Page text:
I started writing this column at the end of my sophomore year.
The columns written by that graduating class moved me deeply, and I wondered what in the world I would write in mine someday. I distinctly remember reading then-editor in chief Rina’s column and thinking her job sounded really hard.
I typed some thoughts as quickly as possible in my notes app, hoping I wasn’t forgetting anything and that these sentences didn’t sound half bad or would maybe sound even better in a couple of years. I may or may not have cried, overwhelmed with the thought of what was to come and what I would one day have to leave behind.
Perhaps I should not have tried to write this column at the end of my sophomore year. Turns out, I’m the editor in chief writing about how my job was really hard.
So what has and hasn’t changed? I’ve still got my list of thank-you’s at the end of this, but I’m now writing with the perspective of someone who helped lead The Daily Californian for the past year. Also, the pandemic.
No matter my involvement with this newspaper, I’ve never really considered myself a journalist. I started making vlogs the summer before college to document what everyone said would be the best years of my life. I joined the Daily Cal in spring 2018 to get more video production experience, not expecting wrangling with Premiere Pro to become one of my stronger skills or our office on Hearst Avenue to become the place where I would spend most of my time.
The thought of being EIC truly did not cross my mind until I was more or less asked to run for election. If you think I was surprised, you should’ve heard my parents’ disbelief when I told them over dinner after returning home in March 2020. Have a little faith, yeah?
At the Daily Cal, I made some videos and I made some friends. I assumed that’s how I would continue for another year. I felt bad for the class of 2020, which didn’t have an in-person graduation, thinking we would return to campus in a matter of months. Silly me.
I wish I could say that my senior year was the best year ever, but that would be a big fat lie. I doubted myself almost every day. I would dive into my bed between Zoom meetings and think, I simply cannot do this. Any mistakes felt entirely my fault. Why were people asking me about journalism or business? Were they even listening?
I missed the before times so much because life had been pretty good. It had been worth remembering and memorializing. And I didn’t wake up from naps with my heart racing while frantically checking my hellish email inbox.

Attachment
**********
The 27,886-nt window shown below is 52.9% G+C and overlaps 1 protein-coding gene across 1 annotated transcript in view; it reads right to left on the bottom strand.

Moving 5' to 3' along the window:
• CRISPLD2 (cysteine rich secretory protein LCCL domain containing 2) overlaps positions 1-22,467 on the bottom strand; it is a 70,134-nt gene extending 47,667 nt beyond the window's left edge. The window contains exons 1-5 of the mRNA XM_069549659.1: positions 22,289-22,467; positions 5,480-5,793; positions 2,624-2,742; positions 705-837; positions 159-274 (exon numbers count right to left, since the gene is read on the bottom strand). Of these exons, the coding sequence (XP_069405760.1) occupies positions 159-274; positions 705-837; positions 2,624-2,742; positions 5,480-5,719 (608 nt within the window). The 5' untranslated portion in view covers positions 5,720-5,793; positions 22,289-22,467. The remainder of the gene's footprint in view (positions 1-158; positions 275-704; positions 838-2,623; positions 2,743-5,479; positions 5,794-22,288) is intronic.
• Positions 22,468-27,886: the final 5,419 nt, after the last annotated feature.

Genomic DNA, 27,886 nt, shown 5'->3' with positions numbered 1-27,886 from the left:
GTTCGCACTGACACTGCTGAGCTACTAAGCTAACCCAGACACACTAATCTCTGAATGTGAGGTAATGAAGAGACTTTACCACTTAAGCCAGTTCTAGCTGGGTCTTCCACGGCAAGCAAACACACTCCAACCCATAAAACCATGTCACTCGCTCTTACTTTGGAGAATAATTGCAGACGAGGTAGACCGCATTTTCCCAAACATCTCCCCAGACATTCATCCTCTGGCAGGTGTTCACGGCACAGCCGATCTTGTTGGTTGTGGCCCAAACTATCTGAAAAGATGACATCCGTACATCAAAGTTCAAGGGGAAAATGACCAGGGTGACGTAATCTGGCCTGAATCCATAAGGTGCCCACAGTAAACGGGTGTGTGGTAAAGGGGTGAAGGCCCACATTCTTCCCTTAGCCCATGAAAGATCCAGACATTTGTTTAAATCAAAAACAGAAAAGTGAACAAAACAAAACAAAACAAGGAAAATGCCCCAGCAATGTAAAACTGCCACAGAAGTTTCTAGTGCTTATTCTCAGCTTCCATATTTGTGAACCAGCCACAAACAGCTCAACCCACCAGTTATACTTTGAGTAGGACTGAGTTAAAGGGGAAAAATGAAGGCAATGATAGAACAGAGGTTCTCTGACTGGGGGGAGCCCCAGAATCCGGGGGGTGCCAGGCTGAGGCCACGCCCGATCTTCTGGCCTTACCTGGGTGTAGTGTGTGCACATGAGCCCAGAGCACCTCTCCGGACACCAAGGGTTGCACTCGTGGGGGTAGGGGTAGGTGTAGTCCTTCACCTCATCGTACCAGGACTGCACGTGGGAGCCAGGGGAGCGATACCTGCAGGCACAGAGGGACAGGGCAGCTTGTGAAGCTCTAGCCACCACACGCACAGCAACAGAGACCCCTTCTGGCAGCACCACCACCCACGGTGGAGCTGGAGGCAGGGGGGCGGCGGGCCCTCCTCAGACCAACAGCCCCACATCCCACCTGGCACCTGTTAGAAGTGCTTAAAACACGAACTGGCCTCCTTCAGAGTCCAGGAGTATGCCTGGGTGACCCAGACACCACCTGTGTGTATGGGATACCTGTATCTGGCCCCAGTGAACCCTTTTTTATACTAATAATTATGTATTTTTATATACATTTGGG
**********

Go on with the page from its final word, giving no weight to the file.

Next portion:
I don’t think any amount of training could have truly prepared me to be EIC, but I do think being EIC has prepared me for whatever life decides to cook up next. UC Berkeley might be a world-class institution, but the Daily Cal has been my true training ground. Just because I had fun making videos doesn’t mean I wasn’t learning anything.
Alex and Amanda, every day was indeed a day. Y’all have been my rocks this year, and I love and appreciate you beyond words. Maia, the same goes for you, and thank you for rounding out non-written-department upper management this summer. Just like editors’ notes, we made it through eventually.
Sera, your energy is incredible. Skylar, you are one of the coolest gals around. I couldn’t have held the paper together without either of you.
Yvonne, we really came full circle (your sticker is still on my laptop)! Thank you for making me feel like I know maybe one thing about business.
Sydney, Courtney and Kaitlan, thank you for being my visual queens. I had no idea just how much I’d miss you three until you graduated, but I’m so glad our group chat is still alive.
Jessica, thank you for being my first and greatest friend at the Daily Cal. Our first video was iconic and the start to a wonderful friendship and career as video producers.
Thank you to my roommates, Berna, Nichole, Maya and Kerry, and all my friends from my freshman dorm for always laughing with me, listening to me complain and telling me, “yes, get boba today.” My vlogs — and the rest of my life — would be nothing without you!
Mom, Dad, Brian and the rest of the Lee family: You are little Ga Heen’s reason why. I know I never say it, but I love you so much.
My grandmother used to say butterflies flying by are loved ones coming to say hello. I didn’t find this out until after she died, and seeing a butterfly float next to me not long after hearing the story brought me great comfort. Seeing butterflies on those somewhat rare and always appreciated sunny days on campus always made me smile.
After four years, my butterfly list has gotten long. It still includes all the people sophomore me thought it would include. Even when I’m away from home, butterflies remind me that my family is always with me. Even when I’m away from Berkeley, butterflies will remind me of the people who made college happy and golden. I’ll remember the good parts.
Sarah Harris was the 2020-21 editor in chief and president. She joined The Daily Californian in spring 2018 as a video producer and was the assistant multimedia editor in summer 2019, the multimedia editor in fall 2019 and the Diversity, Equity and Inclusion Committee chair in spring 2020. She is graduating with a bachelor’s degree in anthropology.